Prestigious Award for Earthwatch Scientist
The response of wood decomposers to man-made nitrogen inputs in forest ecosystems can help us understand the effects of climate change on forest carbon cycles.
Dr. James Kairo planting mangroves with an Earthwatch volunteer.
Dr. James Kairo of the Kenya Marine and Fisheries Research Institute (KMFRI), who works alongside Professor Mark Huxham on the Earthwatch project Tidal Forests of Kenya, has been awarded the Kenya National Award of Moran of the Order of the Burning Spear (MBS). This award, conferred by Kenya's head of state, President Mwai Kibaki, was announced in December 2010 and recognizes Dr. Kairo's work on mangrove planting and “returning lost forests back to life.”
The Moran of the Order of the Burning Spear award was instituted by the government of Kenya after independence and is one of the highest civilian service awards granted by the president of Kenya during Jamhuri (Independence) Day celebrations each year.
Informing Dr. Kairo that he was the recipient of this coveted award, the director of KMFRI, Dr. Johnson Kazungu, said: “I would like to congratulate you for this great achievement, which recognizes not only you for the excellent work you have done, but it also honors your institute, KMFRI, for performing outstanding and distinguished services related to coastal and marine research in Kenya, the western Indian Ocean region, and internationally.”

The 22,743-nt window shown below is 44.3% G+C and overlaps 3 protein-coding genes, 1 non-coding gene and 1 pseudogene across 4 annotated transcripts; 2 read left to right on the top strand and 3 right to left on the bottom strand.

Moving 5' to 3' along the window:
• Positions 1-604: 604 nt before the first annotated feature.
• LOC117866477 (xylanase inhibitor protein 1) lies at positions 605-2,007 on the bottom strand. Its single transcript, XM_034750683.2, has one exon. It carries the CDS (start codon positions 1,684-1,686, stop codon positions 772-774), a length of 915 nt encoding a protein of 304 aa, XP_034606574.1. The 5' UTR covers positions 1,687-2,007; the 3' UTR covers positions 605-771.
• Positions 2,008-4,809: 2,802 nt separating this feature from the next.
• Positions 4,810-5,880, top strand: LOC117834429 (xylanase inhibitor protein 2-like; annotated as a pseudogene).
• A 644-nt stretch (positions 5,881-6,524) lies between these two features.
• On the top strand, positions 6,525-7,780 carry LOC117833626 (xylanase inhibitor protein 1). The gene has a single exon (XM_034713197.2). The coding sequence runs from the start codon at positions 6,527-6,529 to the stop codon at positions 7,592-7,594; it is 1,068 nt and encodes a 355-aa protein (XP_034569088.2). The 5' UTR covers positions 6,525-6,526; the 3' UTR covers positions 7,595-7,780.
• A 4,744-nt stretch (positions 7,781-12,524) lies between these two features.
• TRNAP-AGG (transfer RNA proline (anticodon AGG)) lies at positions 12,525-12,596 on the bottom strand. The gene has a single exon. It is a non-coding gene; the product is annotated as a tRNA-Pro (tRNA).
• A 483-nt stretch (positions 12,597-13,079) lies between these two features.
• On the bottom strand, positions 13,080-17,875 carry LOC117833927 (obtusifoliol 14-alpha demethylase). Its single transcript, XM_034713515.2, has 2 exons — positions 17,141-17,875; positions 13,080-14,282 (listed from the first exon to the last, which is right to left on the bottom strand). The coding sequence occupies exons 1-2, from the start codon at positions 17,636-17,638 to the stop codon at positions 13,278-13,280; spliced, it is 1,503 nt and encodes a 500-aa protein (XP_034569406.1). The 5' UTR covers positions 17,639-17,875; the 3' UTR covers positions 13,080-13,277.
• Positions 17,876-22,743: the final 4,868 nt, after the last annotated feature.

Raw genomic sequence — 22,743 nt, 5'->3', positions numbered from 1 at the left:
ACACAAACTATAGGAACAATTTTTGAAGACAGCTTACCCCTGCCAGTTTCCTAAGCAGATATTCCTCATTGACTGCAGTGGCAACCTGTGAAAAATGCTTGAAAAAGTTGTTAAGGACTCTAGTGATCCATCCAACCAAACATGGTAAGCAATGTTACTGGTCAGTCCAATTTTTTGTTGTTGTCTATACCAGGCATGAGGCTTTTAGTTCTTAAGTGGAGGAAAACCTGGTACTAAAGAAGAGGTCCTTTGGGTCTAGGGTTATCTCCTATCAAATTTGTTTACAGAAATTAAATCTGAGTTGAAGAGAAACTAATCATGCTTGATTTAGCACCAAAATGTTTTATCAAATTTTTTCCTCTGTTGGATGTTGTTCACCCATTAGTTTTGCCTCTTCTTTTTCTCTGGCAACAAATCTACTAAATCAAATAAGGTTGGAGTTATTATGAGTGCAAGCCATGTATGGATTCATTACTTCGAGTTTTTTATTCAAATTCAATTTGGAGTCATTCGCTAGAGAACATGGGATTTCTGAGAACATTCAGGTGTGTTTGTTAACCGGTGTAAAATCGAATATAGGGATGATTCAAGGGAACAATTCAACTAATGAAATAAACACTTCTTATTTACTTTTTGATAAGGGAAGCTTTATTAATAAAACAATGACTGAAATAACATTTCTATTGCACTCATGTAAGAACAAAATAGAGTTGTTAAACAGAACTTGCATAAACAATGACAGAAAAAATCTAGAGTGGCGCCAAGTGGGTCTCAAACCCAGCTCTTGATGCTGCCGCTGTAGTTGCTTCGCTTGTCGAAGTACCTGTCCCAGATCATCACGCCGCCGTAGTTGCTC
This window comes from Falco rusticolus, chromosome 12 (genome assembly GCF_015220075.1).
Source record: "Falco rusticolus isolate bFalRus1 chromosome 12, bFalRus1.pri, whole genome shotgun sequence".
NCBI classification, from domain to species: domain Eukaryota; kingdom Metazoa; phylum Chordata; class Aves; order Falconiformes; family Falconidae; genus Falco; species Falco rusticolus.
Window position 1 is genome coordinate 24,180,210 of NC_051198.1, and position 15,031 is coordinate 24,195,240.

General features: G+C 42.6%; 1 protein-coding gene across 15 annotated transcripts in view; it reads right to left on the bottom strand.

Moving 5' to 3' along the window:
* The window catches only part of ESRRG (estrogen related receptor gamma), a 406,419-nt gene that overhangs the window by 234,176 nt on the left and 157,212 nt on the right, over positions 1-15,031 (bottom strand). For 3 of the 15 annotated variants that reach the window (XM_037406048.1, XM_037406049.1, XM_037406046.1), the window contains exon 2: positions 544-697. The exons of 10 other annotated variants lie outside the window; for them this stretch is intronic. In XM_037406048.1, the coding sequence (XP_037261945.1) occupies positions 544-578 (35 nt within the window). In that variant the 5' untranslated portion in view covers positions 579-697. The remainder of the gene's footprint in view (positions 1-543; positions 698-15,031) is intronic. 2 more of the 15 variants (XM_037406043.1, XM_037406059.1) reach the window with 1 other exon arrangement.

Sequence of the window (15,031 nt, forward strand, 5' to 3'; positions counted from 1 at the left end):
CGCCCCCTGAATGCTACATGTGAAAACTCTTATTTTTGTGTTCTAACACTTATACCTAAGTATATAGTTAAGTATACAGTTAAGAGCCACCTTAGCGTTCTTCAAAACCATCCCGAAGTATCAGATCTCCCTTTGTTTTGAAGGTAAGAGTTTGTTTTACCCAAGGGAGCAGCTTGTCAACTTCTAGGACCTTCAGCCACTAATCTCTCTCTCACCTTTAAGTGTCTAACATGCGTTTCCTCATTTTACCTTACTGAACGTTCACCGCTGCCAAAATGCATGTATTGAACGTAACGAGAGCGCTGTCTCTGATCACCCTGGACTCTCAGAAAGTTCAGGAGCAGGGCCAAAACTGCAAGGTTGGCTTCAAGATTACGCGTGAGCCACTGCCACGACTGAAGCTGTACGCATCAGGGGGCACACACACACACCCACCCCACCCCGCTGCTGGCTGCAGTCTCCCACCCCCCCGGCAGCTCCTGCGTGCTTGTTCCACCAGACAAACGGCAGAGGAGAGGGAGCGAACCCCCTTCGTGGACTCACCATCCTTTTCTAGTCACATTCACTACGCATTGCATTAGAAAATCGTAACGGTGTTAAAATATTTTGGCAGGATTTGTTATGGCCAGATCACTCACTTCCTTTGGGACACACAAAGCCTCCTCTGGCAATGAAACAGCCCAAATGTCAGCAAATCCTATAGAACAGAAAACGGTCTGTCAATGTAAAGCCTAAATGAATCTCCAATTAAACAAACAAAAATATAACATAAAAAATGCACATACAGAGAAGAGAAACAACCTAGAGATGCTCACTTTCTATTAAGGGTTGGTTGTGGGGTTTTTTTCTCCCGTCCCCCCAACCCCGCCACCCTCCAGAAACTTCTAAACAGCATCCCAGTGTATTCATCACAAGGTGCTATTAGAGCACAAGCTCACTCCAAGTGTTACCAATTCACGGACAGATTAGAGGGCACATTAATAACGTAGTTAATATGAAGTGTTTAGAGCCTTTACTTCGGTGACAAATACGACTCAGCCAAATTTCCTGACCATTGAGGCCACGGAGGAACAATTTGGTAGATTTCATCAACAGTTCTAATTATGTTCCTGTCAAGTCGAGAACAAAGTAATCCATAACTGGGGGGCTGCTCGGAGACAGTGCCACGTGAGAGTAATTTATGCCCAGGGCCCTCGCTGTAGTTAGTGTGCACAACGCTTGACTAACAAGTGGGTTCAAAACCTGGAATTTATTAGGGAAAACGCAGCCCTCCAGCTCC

Dr. Kairo said: “This is really in recognition for KMFRI and the research fraternity in mangroves. Everything I have done for the coastal communities in Kenya and internationally has been through and on behalf of KMFRI and the researchers and technicians I have known and worked with since I joined the Institute in 1993.”
Dr. Kairo is a principal research officer at KMFRI and heads a team of scientists dedicated to research on mangrove restoration and management. He also lectures in the Department of Botany at Kenyatta University and supervises M.Sc. and Ph.D. students working on mangrove environments in Kenya and further afield. He has also been instrumental in nominating a number of emerging scientists for Earthwatch fellowships and training grants, and has skillfully identified individuals and helped them to develop their own training plans - an invaluable asset in building the capacity of many Kenyans.
The Earthwatch project Tidal Forests of Kenya began in 2004. Based at Gazi Bay in Msambweni District, the project is examining the ecosystem dynamics of replanted mangrove forests under the direction of Professor Mark Huxham, Dr. James Kairo, Dr. Martin Skov, and Dr. Bernard Kirui. Mangrove forests provide crucial habitat for fish and other wildlife, protect coral reefs from sedimentation, and, as demonstrated by the tsunami of 2004, play a critical role in protecting tropical coastlines. The project is also providing applied data on the use of mangrove forests as carbon sinks.